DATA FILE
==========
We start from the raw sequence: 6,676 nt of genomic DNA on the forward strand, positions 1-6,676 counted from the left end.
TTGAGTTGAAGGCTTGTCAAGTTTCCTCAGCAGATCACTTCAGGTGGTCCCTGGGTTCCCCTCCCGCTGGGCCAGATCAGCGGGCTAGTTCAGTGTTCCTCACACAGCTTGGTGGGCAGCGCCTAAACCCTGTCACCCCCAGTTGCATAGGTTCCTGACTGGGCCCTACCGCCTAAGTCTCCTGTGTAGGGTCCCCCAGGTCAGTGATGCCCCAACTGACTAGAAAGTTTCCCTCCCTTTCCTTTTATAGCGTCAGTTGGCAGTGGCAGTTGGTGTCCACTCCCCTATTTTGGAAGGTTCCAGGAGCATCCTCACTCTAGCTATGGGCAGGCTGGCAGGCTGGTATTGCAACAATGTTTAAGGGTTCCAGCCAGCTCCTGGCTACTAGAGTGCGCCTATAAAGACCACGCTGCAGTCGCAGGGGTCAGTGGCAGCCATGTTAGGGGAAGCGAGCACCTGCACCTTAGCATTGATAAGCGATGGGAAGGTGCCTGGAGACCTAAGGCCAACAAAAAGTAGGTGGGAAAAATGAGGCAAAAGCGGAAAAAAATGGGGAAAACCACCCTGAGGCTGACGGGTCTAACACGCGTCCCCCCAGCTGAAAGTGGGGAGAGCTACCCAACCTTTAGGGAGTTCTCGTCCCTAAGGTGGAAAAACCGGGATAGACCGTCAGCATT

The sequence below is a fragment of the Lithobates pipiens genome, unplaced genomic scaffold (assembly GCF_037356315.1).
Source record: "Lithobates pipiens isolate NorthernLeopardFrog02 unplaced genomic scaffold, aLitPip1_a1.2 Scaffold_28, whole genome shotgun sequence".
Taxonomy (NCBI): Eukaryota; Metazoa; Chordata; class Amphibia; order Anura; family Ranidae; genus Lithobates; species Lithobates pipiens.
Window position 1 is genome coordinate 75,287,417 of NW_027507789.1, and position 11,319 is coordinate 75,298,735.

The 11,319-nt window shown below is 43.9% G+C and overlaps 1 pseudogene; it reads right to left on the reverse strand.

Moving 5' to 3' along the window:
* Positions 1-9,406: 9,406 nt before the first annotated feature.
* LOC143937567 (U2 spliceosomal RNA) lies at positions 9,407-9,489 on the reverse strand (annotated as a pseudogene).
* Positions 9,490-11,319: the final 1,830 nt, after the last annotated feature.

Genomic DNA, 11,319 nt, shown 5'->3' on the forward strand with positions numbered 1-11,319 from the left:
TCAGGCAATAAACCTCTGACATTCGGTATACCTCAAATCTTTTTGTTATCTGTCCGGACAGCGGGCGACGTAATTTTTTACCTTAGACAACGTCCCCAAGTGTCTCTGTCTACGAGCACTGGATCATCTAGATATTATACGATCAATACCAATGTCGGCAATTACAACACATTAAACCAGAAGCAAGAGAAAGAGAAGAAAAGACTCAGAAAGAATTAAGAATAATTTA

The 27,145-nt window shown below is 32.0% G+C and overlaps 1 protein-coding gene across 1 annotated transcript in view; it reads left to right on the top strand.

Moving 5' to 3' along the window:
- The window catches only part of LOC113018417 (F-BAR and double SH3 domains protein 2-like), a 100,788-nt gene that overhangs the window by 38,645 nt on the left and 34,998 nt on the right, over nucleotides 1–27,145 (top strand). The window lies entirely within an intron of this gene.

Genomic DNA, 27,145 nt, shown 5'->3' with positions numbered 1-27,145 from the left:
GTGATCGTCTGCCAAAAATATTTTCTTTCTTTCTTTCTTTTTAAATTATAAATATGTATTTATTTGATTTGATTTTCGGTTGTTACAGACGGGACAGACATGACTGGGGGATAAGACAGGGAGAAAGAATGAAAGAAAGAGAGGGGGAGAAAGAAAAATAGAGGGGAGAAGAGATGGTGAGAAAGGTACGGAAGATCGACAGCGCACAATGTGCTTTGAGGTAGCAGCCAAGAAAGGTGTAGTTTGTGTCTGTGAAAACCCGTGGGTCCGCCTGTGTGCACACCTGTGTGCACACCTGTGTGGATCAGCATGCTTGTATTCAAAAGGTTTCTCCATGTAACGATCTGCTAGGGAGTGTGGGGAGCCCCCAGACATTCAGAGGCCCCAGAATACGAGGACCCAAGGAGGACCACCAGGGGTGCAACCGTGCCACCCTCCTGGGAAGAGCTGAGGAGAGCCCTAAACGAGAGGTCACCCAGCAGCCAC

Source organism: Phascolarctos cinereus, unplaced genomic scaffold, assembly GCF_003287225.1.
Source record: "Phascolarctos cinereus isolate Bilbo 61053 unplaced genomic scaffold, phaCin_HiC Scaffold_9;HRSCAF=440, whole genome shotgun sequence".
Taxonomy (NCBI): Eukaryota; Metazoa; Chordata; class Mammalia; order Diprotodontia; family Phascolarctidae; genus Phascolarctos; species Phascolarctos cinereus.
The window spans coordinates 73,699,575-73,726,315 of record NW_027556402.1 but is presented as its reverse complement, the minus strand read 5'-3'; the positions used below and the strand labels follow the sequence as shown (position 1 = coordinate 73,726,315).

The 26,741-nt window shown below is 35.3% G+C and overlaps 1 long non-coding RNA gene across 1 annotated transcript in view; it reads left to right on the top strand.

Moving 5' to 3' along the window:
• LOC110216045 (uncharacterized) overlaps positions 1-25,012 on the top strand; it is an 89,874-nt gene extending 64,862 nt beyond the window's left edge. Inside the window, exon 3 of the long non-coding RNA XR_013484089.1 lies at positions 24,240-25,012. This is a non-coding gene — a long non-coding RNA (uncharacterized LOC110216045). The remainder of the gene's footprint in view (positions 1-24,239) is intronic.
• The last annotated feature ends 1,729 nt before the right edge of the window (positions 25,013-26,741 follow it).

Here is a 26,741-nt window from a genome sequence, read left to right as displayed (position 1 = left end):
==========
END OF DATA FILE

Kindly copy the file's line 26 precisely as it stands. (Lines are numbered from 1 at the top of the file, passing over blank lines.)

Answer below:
• The last annotated feature ends 1,729 nt before the right edge of the window (positions 25,013-26,741 follow it).